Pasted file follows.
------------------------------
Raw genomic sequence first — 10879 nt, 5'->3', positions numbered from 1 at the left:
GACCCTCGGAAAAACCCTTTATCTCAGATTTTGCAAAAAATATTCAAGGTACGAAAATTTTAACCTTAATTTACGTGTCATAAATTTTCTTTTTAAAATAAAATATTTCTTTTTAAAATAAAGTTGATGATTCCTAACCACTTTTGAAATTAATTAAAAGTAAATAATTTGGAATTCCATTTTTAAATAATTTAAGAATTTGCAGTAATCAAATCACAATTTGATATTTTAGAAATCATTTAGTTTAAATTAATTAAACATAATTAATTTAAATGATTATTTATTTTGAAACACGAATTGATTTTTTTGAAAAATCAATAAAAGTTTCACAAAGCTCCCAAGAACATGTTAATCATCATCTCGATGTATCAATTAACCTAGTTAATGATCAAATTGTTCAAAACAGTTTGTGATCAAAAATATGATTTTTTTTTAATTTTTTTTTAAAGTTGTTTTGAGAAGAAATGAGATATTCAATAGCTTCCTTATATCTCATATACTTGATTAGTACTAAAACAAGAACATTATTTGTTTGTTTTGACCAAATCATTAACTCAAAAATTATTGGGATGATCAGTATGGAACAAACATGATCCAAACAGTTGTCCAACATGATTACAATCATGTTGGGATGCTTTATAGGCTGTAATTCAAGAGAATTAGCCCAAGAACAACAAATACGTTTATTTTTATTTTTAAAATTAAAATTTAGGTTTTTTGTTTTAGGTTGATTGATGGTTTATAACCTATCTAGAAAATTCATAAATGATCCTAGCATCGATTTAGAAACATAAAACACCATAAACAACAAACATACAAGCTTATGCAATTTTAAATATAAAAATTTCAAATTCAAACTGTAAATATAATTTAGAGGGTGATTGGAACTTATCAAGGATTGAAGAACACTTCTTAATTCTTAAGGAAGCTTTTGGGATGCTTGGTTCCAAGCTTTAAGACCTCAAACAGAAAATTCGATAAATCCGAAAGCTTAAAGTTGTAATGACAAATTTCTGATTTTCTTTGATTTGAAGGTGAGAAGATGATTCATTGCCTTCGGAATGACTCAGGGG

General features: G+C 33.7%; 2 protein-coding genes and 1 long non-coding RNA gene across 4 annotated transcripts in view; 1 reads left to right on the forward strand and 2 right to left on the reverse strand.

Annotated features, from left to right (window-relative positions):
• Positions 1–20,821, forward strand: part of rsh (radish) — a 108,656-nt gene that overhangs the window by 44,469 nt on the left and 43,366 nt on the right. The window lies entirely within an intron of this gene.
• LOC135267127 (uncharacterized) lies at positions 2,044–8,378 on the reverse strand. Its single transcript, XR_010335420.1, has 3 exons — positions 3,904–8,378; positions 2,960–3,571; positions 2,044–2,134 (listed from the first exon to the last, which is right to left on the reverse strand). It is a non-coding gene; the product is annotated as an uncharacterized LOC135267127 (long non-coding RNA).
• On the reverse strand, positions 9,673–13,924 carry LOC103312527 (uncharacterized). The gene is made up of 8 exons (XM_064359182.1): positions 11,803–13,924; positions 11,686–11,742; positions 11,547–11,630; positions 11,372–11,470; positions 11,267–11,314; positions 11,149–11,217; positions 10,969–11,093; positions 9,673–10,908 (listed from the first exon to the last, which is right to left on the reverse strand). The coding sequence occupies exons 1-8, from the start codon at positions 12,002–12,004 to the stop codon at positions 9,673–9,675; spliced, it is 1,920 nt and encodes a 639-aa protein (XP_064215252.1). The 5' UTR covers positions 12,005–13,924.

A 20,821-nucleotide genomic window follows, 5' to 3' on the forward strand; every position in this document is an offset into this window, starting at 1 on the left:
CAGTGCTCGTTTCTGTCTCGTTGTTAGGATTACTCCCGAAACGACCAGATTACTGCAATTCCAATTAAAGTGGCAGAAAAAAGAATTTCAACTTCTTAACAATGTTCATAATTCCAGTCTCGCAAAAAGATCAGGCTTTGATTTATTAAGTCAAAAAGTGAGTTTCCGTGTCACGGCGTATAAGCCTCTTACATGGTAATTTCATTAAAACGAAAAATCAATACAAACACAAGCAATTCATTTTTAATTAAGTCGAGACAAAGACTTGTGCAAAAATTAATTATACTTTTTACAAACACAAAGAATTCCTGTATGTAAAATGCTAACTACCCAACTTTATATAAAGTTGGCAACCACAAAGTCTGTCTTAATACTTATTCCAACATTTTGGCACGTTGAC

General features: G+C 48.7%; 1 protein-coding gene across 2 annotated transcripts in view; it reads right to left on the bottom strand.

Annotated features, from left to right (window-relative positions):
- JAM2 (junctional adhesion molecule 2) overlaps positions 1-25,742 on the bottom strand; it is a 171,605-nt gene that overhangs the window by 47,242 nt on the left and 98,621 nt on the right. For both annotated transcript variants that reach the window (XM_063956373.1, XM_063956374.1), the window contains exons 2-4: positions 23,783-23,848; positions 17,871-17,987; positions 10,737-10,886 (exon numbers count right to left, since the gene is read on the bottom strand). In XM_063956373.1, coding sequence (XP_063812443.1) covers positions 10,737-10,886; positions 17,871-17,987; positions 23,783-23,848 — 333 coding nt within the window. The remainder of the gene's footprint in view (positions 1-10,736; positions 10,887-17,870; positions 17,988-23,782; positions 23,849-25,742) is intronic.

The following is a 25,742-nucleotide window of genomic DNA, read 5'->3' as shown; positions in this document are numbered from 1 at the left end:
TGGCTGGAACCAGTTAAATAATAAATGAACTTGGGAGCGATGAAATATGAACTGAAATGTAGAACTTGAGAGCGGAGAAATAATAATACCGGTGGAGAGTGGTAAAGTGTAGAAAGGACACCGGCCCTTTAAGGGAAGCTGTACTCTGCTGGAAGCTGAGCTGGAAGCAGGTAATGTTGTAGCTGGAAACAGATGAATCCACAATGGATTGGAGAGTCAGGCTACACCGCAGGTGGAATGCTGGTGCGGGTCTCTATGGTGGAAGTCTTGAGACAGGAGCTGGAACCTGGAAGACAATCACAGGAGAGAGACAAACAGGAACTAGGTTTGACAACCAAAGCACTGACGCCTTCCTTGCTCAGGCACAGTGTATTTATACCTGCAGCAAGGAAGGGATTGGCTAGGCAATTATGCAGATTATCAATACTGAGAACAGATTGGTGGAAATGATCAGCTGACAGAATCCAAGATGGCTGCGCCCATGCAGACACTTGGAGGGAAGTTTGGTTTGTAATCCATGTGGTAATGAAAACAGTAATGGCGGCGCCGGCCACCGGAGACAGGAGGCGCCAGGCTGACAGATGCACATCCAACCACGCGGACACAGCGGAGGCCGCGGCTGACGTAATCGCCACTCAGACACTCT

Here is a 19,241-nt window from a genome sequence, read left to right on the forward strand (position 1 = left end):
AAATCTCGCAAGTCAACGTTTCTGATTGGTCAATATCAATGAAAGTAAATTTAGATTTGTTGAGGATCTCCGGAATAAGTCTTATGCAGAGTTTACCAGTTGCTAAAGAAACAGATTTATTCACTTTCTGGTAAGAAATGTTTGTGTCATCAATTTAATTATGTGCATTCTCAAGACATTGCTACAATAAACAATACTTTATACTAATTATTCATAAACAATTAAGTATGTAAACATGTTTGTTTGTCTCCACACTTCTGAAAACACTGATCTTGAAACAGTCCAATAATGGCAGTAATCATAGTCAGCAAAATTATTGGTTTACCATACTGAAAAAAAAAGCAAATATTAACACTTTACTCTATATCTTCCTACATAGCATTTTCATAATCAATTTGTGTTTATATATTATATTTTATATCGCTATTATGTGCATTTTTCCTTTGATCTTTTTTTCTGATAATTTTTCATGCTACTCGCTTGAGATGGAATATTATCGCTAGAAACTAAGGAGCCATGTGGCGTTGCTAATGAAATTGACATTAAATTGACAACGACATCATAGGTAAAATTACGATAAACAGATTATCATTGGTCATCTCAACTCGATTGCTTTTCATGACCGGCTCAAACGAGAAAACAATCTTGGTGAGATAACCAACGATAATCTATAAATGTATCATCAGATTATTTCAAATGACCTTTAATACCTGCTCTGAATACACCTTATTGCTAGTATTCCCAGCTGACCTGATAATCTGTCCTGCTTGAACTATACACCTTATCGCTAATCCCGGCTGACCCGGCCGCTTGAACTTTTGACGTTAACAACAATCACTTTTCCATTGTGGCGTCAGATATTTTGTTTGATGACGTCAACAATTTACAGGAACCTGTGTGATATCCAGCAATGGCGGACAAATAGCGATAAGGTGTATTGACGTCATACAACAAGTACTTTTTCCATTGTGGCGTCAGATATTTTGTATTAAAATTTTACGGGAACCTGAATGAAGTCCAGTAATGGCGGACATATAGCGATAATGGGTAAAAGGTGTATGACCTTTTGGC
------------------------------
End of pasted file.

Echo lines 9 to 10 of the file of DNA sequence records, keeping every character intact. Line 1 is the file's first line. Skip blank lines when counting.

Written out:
CAGTGCTCGTTTCTGTCTCGTTGTTAGGATTACTCCCGAAACGACCAGATTACTGCAATTCCAATTAAAGTGGCAGAAAAAAGAATTTCAACTTCTTAACAATGTTCATAATTCCAGTCTCGCAAAAAGATCAGGCTTTGATTTATTAAGTCAAAAAGTGAGTTTCCGTGTCACGGCGTATAAGCCTCTTACATGGTAATTTCATTAAAACGAAAAATCAATACAAACACAAGCAATTCATTTTTAATTAAGTCGAGACAAAGACTTGTGCAAAAATTAATTATACTTTTTACAAACACAAAGAATTCCTGTATGTAAAATGCTAACTACCCAACTTTATATAAAGTTGGCAACCACAAAGTCTGTCTTAATACTTATTCCAACATTTTGGCACGTTGAC

General features: G+C 48.7%; 1 protein-coding gene across 2 annotated transcripts in view; it reads right to left on the bottom strand.